Erich Remarque's seminal anti-war novel All Quiet on the Western Front features a moment during battle when the German protagonist shares a shell-hole with a French soldier he stabs and then watches die.
As he goes through the pockets of the dead soldier, examining his papers and photographs of his family, the German realizes that the other soldier was simply a young man like himself and remorsefully whispers, "Forgive me, comrade; how could you be my enemy?"
This scene encapsulates modern attitudes towards the First World War, the conflict that began a century ago and killed 8.5 million combatants. It remains to this day a byword for waste and futility.
Monday, July 28, marks the 100th anniversary of the day that Austria-Hungary declared war on Serbia, starting World War I.
Remarque's book, set during that war, conjures up an image of senseless slaughter, and a slaughter it certainly was. By 1914, defensive military technology — machine guns and light artillery — had outpaced offensive capability, ensuring enormous casualties in battles fought between armies of unprecedented size.
At the same time, the traditional line separating civilians from combatants was slowly being erased, adding to the overall carnage. Many see the First World War, in fact, as merely the bloody precursor to the far deadlier Second World War, which killed over 55 million people.
The tremendous loss of life between 1914 and 1918 quite properly colors everyone's view of the First World War, the gateway to the murderous 20th century. How could destruction on such a vast scale possibly be justified? One of the most compelling myths of the First World War contends that the countries involved entered into it almost by accident, with no real war aims.
This easy dismissal of the reasons for the conflict prevents people from understanding why the war happened and why the countries involved were willing to risk the lives of their citizens to fight it.
In fact, although some of those reasons remain highly controversial, and certainly do not seem defensible a century later, the combatant nations felt they had good reasons to go to war.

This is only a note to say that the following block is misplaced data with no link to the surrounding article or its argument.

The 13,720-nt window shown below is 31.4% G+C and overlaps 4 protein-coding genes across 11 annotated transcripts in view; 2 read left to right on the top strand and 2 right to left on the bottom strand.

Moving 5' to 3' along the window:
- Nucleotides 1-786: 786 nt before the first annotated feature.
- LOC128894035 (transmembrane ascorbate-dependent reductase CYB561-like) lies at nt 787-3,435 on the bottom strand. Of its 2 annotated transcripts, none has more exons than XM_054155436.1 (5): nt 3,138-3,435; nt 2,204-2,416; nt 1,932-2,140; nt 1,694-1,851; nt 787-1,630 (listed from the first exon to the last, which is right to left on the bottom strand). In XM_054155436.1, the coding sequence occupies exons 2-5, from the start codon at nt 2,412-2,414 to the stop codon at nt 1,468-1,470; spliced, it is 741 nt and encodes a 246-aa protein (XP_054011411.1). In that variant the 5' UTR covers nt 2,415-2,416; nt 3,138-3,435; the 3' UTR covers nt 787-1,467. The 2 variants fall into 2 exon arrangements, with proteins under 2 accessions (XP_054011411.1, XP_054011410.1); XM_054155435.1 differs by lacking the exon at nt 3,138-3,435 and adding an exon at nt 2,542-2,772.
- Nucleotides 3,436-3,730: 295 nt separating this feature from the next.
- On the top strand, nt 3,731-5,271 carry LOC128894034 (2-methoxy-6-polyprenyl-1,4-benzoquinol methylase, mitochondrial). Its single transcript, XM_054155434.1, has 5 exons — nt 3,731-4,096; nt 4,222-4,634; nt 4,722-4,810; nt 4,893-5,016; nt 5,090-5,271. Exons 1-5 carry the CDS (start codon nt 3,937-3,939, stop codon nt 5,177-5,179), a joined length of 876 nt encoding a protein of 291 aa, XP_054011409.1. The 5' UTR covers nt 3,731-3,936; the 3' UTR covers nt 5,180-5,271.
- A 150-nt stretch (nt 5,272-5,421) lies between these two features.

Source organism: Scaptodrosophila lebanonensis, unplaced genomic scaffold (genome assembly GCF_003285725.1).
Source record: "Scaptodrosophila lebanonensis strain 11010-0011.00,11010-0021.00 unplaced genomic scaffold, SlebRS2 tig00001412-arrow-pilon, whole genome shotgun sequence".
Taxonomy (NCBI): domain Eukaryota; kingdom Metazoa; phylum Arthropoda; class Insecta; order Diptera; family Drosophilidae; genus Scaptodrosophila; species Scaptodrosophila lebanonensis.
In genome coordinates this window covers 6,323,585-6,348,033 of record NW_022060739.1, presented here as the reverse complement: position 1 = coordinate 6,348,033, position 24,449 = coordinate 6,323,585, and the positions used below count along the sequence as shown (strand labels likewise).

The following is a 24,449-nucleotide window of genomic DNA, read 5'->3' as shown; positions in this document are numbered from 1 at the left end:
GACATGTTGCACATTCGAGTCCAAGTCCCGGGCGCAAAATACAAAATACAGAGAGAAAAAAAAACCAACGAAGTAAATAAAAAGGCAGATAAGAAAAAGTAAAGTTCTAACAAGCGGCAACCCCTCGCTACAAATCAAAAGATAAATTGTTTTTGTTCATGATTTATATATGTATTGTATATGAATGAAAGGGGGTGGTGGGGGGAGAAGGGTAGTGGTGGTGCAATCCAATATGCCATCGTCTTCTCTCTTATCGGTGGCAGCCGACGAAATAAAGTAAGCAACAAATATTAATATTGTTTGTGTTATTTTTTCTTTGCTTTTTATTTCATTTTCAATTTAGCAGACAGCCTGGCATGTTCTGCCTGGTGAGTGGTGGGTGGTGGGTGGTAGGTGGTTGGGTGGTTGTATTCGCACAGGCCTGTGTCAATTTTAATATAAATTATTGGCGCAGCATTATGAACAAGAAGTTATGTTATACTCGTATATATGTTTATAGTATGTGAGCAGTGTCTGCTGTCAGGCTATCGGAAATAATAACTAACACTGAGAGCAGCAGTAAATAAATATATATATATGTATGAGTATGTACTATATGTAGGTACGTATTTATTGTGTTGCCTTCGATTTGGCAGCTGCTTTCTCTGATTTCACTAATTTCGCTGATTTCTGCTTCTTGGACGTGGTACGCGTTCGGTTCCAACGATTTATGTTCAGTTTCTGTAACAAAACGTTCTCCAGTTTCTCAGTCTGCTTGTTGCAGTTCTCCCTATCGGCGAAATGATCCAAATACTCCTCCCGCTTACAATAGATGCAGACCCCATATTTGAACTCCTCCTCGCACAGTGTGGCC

Germany desired a position of supremacy in Europe. Austria-Hungary fought for ascendancy in the Balkans and the integrity of its empire. France went to war to defend its territory and combat German militarism. Britain wanted to maintain the balance of power in Europe. Russia had territorial and ethnic interests in the Balkans and sought to prevent German encroachment on its empire.
The United States made a late entry after its neutrality was violated, and then promoted the conflict as an ideological "war for democracy" in Europe. Treaties that promised mutual support drew these nations together, formed the battle lines for the war and transformed the assassination of an Austrian archduke and his wife in the Balkans into a vast global conflict fought on numerous fronts. While there was by no means unanimous support for the war in any of the belligerent nations, citizens on the whole supported their countries' war efforts.
While it is right for us today to look with a skeptical eye on justifications for this or indeed any war, at the same time we need to recognize that in the First World War, millions of people died and sacrificed for causes they found worthwhile.
Wars are not fought in retrospect, as the noted historian Adrian Gregory has observed, and damning the First World War because we find its rationales insufficient 100 years later does a disservice to those who fought in it and gave their lives for what they believed were worthy causes.
Understanding the reasons the countries involved believed they were right to wage the First World War helps honor those who died in it. Analyzing the reasons it was fought helps us to make sense of this supposedly senseless conflict. Acknowledging the sheer destructiveness of the war and understanding the pattern it set for the Second World War should provide the grimmest possible reminder why a third such war ought to remain unthinkable.
Terri Blom Crocker is a doctoral student in history at University of Kentucky; Phil Harling is director of UK's Gaines Center for the Humanities and Karen Petrone is chair of the UK Department of History.